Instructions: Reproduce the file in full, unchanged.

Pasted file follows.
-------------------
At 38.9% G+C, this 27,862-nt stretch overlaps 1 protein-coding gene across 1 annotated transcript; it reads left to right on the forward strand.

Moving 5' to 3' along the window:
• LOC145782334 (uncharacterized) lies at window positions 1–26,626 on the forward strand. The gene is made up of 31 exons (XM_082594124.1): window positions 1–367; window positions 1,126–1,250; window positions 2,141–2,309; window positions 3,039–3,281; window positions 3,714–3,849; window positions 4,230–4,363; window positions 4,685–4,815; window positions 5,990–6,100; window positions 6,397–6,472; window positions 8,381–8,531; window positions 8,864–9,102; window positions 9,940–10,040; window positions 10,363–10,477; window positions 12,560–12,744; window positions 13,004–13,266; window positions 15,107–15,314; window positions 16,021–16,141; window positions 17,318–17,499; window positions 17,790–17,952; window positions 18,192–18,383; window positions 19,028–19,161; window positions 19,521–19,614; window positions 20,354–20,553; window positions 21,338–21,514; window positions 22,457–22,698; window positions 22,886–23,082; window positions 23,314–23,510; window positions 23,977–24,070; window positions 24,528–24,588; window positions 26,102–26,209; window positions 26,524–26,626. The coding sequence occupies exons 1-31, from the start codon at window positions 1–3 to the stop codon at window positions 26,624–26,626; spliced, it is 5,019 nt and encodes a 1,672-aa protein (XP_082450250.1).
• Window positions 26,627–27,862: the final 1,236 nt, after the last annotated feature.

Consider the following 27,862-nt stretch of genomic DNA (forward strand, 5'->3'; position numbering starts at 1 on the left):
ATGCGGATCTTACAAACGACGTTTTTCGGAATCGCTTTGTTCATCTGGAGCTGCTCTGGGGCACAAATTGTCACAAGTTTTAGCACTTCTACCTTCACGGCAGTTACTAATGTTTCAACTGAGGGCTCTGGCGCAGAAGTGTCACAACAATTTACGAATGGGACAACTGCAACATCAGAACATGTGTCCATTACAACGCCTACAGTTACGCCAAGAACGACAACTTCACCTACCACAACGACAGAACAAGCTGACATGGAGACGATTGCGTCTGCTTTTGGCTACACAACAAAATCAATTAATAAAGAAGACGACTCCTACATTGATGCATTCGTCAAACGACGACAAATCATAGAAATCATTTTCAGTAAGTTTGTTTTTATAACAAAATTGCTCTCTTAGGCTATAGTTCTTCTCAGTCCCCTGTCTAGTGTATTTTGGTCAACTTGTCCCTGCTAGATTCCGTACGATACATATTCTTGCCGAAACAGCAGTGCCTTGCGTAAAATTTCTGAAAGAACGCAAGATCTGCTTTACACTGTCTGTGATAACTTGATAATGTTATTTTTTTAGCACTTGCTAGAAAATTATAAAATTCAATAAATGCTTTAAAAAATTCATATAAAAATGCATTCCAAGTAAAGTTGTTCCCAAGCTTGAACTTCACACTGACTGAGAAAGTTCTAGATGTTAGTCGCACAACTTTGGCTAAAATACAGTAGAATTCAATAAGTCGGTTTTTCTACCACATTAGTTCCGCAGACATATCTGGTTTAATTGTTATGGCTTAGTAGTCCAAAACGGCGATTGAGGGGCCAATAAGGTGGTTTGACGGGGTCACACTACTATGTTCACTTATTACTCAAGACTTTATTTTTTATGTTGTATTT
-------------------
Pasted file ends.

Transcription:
At 38.9% G+C, this 27,862-nt stretch overlaps 1 protein-coding gene across 1 annotated transcript; it reads left to right on the forward strand.

Moving 5' to 3' along the window:
• LOC145782334 (uncharacterized) lies at window positions 1–26,626 on the forward strand. The gene is made up of 31 exons (XM_082594124.1): window positions 1–367; window positions 1,126–1,250; window positions 2,141–2,309; window positions 3,039–3,281; window positions 3,714–3,849; window positions 4,230–4,363; window positions 4,685–4,815; window positions 5,990–6,100; window positions 6,397–6,472; window positions 8,381–8,531; window positions 8,864–9,102; window positions 9,940–10,040; window positions 10,363–10,477; window positions 12,560–12,744; window positions 13,004–13,266; window positions 15,107–15,314; window positions 16,021–16,141; window positions 17,318–17,499; window positions 17,790–17,952; window positions 18,192–18,383; window positions 19,028–19,161; window positions 19,521–19,614; window positions 20,354–20,553; window positions 21,338–21,514; window positions 22,457–22,698; window positions 22,886–23,082; window positions 23,314–23,510; window positions 23,977–24,070; window positions 24,528–24,588; window positions 26,102–26,209; window positions 26,524–26,626. The coding sequence occupies exons 1-31, from the start codon at window positions 1–3 to the stop codon at window positions 26,624–26,626; spliced, it is 5,019 nt and encodes a 1,672-aa protein (XP_082450250.1).
• Window positions 26,627–27,862: the final 1,236 nt, after the last annotated feature.

Consider the following 27,862-nt stretch of genomic DNA (forward strand, 5'->3'; position numbering starts at 1 on the left):
ATGCGGATCTTACAAACGACGTTTTTCGGAATCGCTTTGTTCATCTGGAGCTGCTCTGGGGCACAAATTGTCACAAGTTTTAGCACTTCTACCTTCACGGCAGTTACTAATGTTTCAACTGAGGGCTCTGGCGCAGAAGTGTCACAACAATTTACGAATGGGACAACTGCAACATCAGAACATGTGTCCATTACAACGCCTACAGTTACGCCAAGAACGACAACTTCACCTACCACAACGACAGAACAAGCTGACATGGAGACGATTGCGTCTGCTTTTGGCTACACAACAAAATCAATTAATAAAGAAGACGACTCCTACATTGATGCATTCGTCAAACGACGACAAATCATAGAAATCATTTTCAGTAAGTTTGTTTTTATAACAAAATTGCTCTCTTAGGCTATAGTTCTTCTCAGTCCCCTGTCTAGTGTATTTTGGTCAACTTGTCCCTGCTAGATTCCGTACGATACATATTCTTGCCGAAACAGCAGTGCCTTGCGTAAAATTTCTGAAAGAACGCAAGATCTGCTTTACACTGTCTGTGATAACTTGATAATGTTATTTTTTTAGCACTTGCTAGAAAATTATAAAATTCAATAAATGCTTTAAAAAATTCATATAAAAATGCATTCCAAGTAAAGTTGTTCCCAAGCTTGAACTTCACACTGACTGAGAAAGTTCTAGATGTTAGTCGCACAACTTTGGCTAAAATACAGTAGAATTCAATAAGTCGGTTTTTCTACCACATTAGTTCCGCAGACATATCTGGTTTAATTGTTATGGCTTAGTAGTCCAAAACGGCGATTGAGGGGCCAATAAGGTGGTTTGACGGGGTCACACTACTATGTTCACTTATTACTCAAGACTTTATTTTTTATGTTGTATTT